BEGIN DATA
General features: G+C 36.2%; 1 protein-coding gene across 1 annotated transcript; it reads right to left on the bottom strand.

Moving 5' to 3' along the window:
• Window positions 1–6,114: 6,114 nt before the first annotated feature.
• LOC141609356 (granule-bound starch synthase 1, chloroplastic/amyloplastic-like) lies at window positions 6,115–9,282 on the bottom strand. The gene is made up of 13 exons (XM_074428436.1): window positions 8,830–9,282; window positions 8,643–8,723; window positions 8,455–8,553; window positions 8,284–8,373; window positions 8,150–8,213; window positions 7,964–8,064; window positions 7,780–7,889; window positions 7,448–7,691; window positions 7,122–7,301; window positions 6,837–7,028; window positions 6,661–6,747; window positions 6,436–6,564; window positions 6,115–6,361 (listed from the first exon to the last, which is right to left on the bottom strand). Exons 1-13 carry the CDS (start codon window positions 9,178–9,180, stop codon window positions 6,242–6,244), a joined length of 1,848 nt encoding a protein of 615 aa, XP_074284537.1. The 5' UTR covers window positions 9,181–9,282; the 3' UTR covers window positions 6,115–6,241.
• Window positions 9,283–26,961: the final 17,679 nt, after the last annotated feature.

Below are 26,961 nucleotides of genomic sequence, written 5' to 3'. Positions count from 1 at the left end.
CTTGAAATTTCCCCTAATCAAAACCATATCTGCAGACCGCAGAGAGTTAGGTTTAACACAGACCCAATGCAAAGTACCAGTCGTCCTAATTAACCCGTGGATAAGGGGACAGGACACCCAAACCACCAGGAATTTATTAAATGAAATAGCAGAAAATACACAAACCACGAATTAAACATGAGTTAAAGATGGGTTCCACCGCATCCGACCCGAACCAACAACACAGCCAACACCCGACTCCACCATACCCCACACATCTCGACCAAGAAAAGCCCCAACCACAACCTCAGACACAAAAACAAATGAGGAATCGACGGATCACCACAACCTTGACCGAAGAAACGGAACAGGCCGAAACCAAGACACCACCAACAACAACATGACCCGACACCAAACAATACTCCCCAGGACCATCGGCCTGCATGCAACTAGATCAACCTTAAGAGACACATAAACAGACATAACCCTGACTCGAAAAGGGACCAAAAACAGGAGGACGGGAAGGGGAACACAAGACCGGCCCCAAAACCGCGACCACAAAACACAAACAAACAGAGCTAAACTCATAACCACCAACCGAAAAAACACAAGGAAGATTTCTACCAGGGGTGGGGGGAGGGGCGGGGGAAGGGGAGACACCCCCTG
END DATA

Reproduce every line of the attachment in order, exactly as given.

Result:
General features: G+C 36.2%; 1 protein-coding gene across 1 annotated transcript; it reads right to left on the bottom strand.

Moving 5' to 3' along the window:
• Window positions 1–6,114: 6,114 nt before the first annotated feature.
• LOC141609356 (granule-bound starch synthase 1, chloroplastic/amyloplastic-like) lies at window positions 6,115–9,282 on the bottom strand. The gene is made up of 13 exons (XM_074428436.1): window positions 8,830–9,282; window positions 8,643–8,723; window positions 8,455–8,553; window positions 8,284–8,373; window positions 8,150–8,213; window positions 7,964–8,064; window positions 7,780–7,889; window positions 7,448–7,691; window positions 7,122–7,301; window positions 6,837–7,028; window positions 6,661–6,747; window positions 6,436–6,564; window positions 6,115–6,361 (listed from the first exon to the last, which is right to left on the bottom strand). Exons 1-13 carry the CDS (start codon window positions 9,178–9,180, stop codon window positions 6,242–6,244), a joined length of 1,848 nt encoding a protein of 615 aa, XP_074284537.1. The 5' UTR covers window positions 9,181–9,282; the 3' UTR covers window positions 6,115–6,241.
• Window positions 9,283–26,961: the final 17,679 nt, after the last annotated feature.

Below are 26,961 nucleotides of genomic sequence, written 5' to 3'. Positions count from 1 at the left end.
CTTGAAATTTCCCCTAATCAAAACCATATCTGCAGACCGCAGAGAGTTAGGTTTAACACAGACCCAATGCAAAGTACCAGTCGTCCTAATTAACCCGTGGATAAGGGGACAGGACACCCAAACCACCAGGAATTTATTAAATGAAATAGCAGAAAATACACAAACCACGAATTAAACATGAGTTAAAGATGGGTTCCACCGCATCCGACCCGAACCAACAACACAGCCAACACCCGACTCCACCATACCCCACACATCTCGACCAAGAAAAGCCCCAACCACAACCTCAGACACAAAAACAAATGAGGAATCGACGGATCACCACAACCTTGACCGAAGAAACGGAACAGGCCGAAACCAAGACACCACCAACAACAACATGACCCGACACCAAACAATACTCCCCAGGACCATCGGCCTGCATGCAACTAGATCAACCTTAAGAGACACATAAACAGACATAACCCTGACTCGAAAAGGGACCAAAAACAGGAGGACGGGAAGGGGAACACAAGACCGGCCCCAAAACCGCGACCACAAAACACAAACAAACAGAGCTAAACTCATAACCACCAACCGAAAAAACACAAGGAAGATTTCTACCAGGGGTGGGGGGAGGGGCGGGGGAAGGGGAGACACCCCCTG